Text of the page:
N.A.S.W. Holds Annual Conference on the Gulf Coast

Reported by: Alyssa Meisner
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Updated: 3/26/2014 9:54 pm
The National Association for Social Workers (N.A.S.W.) kicked off their annual conference, but instead of holding it in Jackson, they have come to the Gulf Coast. For some social workers, like Wayne Cullinan, the annual N.A.S.W. conference is about more than putting in the hours required to keep his license. Cullinan says, "It’s a great networking opportunity. You get to meet and see a lot of people that you went to school with, meet a lot of new people, do a lot of great networking, but there's also always good learning opportunities as well." Cullinan was also at the Cultural Context Seminar with speakers, Angela Bone and Page Pearson. Pearson says some social workers struggle when assigned to patients or communities different from their own.

Pearson says, "We are so used to and accustomed to surrounding ourselves with the things we know and understand that are like us, that when we come up against something that's not like us, that makes us very uncomfortable and we're really not sure with how to deal with it." Three intensive sessions that target issues social workers face every day were a part of the conference. Janice Sandefur, the Director of the Mississippi Chapter of N.A.S.W., says, "We have a very diverse world, a very diverse community here in the south and we've certainly had our issues down here in dealing with diversity, and we tackle it head on, and have from the beginning." The N.A.S.W. Mississippi Chapter conferences have been happening since the early 80s. Each year, they give updates on social work practices and target key issues that social workers want help with. One standing struggle is low pay and a growing client list. Cullinan also says, "I think that social workers are busier than we've ever been. There's a lot more necessary help. A lot more people are looking for help. A lot more people are aware that help is available and that social work as a profession is well equipped to serve the folks that need help."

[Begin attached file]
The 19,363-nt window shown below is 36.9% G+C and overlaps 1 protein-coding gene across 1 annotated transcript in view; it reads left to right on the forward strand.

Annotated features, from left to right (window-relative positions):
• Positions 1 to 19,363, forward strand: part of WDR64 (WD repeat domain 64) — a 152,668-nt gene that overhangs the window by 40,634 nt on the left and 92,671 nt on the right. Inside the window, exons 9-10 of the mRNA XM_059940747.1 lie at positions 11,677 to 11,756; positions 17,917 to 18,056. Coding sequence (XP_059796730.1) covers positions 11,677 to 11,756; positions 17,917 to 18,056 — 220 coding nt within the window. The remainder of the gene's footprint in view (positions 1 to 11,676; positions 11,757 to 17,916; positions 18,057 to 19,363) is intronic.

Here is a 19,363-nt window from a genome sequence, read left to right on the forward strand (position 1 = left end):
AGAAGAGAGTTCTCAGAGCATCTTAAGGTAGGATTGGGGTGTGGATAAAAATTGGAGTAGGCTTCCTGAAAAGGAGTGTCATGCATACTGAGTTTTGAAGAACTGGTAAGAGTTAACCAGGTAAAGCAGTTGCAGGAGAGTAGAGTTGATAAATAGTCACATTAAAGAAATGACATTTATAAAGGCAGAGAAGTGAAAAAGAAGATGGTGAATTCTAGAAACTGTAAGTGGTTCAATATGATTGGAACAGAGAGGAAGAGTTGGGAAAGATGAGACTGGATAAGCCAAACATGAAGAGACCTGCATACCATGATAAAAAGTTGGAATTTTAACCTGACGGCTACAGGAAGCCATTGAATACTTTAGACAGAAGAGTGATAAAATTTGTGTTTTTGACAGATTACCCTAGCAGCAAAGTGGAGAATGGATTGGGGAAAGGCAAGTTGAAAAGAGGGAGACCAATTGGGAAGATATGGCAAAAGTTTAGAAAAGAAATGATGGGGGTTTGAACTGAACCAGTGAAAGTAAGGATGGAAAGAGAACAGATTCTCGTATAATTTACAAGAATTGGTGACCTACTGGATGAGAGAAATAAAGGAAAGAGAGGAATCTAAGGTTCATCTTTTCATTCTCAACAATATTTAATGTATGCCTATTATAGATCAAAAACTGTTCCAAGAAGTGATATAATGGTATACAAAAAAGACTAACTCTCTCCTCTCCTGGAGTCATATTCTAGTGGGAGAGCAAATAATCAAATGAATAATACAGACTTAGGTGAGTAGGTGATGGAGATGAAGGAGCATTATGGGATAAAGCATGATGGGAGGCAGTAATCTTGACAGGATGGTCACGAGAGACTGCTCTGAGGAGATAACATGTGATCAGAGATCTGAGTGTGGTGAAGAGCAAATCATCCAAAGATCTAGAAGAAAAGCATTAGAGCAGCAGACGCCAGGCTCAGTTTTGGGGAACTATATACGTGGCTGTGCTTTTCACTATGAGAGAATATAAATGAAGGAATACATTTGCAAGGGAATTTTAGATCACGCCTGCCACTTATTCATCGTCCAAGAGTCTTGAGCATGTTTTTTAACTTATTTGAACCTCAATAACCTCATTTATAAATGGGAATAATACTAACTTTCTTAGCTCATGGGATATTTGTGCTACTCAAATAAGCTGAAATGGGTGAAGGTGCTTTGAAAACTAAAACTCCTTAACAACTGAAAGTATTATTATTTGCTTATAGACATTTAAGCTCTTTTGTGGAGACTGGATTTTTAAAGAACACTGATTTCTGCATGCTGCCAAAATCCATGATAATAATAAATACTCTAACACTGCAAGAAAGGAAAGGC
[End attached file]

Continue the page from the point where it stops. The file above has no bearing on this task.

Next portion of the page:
Sandefur says they will serve almost 500 social workers in their opening talks Wednesday and sessions Thursday. Social workers from not just Mississippi, but Louisiana, Alabama, and even a few northeastern states, have come to the conference this year. Sessions will continue all day Thursday from 8:30 a.m. to 5:00 p.m. and from 8:00 a.m. to 1:00 p.m. on Friday.

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